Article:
When I was studying at university, I mostly used Unix, specifically SunOS. I became very familiar and comfortable with it (so much so that I tried running something called MiNT on my Atari ST, to simulate the environment). There were some PCs around at the time, but they were only running DOS.
Later, I started work in support, and had to learn how to use Windows 3.1. However, I stayed with Unix on my desktop. Even later, Windows 95 came out, and I started the process of moving my desktop to it.
I mention this because to Microsoft fans I am a Unix nerd. To hardcore Unix users, I am a Windows weenie. But I've never been in an uncomfortable position over my choice of operating system. I believe in using the right tool for the job, and for a long time, I never thought that there was a serious competitor to the Windows desktop in the Unix environment. For all of the hard work that has been done on systems like KDE and GNOME, they still feel like layers over X11, and that's the basic problem — X11 never evolved.
Now, the astute readers will notice that I haven't mentioned the Mac OS. I never had a chance to use it in anger until after OS X was released. And I was intrigued by it. Unix? With a decent UI? But then I never had a chance to do more than play with it. And I could never afford to throw money at Apple to buy a computer off of them, until I was really sure that I would actually use it.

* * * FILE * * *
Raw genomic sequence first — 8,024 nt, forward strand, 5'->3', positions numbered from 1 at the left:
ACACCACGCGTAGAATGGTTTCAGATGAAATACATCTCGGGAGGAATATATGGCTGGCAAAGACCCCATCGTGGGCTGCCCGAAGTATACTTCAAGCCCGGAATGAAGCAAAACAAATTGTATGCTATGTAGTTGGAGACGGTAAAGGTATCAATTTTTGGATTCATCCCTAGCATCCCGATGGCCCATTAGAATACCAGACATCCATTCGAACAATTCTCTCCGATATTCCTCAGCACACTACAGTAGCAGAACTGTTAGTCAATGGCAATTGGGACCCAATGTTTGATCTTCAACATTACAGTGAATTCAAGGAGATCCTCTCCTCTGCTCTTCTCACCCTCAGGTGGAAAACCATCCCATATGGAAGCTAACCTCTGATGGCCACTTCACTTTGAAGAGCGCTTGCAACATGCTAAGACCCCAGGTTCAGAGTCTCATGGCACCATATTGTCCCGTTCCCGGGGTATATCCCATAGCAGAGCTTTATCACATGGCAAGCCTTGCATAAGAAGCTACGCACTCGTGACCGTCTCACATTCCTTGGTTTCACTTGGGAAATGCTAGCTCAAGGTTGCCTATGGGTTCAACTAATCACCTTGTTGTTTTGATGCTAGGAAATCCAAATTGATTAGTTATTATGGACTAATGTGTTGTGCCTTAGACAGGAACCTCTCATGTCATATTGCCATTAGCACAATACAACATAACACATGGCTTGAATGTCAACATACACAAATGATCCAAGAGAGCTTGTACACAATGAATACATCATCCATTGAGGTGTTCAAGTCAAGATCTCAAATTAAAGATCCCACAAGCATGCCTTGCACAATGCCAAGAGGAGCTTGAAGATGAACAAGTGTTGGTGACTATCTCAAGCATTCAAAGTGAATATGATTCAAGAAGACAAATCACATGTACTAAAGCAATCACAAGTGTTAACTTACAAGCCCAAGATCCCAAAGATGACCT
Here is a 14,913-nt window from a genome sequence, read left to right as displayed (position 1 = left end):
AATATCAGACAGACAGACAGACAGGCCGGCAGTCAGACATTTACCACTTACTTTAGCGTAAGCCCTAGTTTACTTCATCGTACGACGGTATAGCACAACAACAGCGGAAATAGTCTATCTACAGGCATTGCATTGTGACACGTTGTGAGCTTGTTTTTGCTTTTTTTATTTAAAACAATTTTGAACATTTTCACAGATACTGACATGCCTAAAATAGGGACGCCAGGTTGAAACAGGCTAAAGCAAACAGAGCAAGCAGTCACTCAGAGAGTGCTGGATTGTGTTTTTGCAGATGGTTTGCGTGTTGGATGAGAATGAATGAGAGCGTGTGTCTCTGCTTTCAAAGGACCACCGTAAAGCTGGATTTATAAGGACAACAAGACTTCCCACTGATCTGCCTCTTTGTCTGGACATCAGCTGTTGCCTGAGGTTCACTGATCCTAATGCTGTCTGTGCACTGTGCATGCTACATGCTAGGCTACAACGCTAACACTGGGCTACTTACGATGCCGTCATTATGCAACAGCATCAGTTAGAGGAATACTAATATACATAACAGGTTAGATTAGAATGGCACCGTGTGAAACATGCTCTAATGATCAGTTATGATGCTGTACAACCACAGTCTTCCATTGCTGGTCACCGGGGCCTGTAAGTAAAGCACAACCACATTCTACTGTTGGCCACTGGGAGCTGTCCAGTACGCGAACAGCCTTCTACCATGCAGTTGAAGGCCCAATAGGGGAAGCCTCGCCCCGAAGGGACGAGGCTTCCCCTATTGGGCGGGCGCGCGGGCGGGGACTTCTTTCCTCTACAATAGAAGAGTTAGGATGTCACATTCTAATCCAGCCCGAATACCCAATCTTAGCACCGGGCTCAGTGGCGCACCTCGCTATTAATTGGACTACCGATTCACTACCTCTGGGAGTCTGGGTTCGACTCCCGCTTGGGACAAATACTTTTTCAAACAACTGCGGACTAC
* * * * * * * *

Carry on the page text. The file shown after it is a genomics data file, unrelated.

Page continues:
So for a few years, I stuck to home-built boxes running NetBSD and Windows. And coveted the idea of having OS X. Then the Mac Mini was launched, and I immediately bought one, since it seemed churlish not to. It was cheap enough to buy without worrying about the idea of it being a useless purchase. I quickly realised I wanted to use OS X exclusively and had to invest in some more serious, and portable, hardware. That Mini went to my mother.
Now, finally, my employer is getting me a nice, shiny PowerBook. I face a fundamental change in my desktop environment, not just augmenting it with a second OS. This fills me with excitement, but also trepidation. Excitement, because I can use seriously cool software such as Quicksilver. Trepidation because I have an army of utilities and a decade of familiarity to replace.
I'm not joking, either. Probably because of my Unix background — and inveterate need to fiddle — I cannot use a stock Windows installation. I have a collection of utilities, registry changes and scripts that absolutely must be installed on the machine before I can think of doing anything. And this is not covering actual full applications that I use every day: TopStyle, Microsoft Office, Adobe Photoshop, Mozilla Firefox, et cetera. No, I'm referring to programs that allow me to right-click on a program's titlebar and have it drop to the bottom of the z-order, automatic sizing of windows, being able to press the Windows-W key combo and have the URL in my clipboard open in my browser without bringing it to the front.
Not that I mind. It gives me a proper excuse to clean out my collections of random stuff that accumulates, learn how to work more effectively by breaking bad habits, and hell, just have fun with my computer for a while. OS X? Bring it on.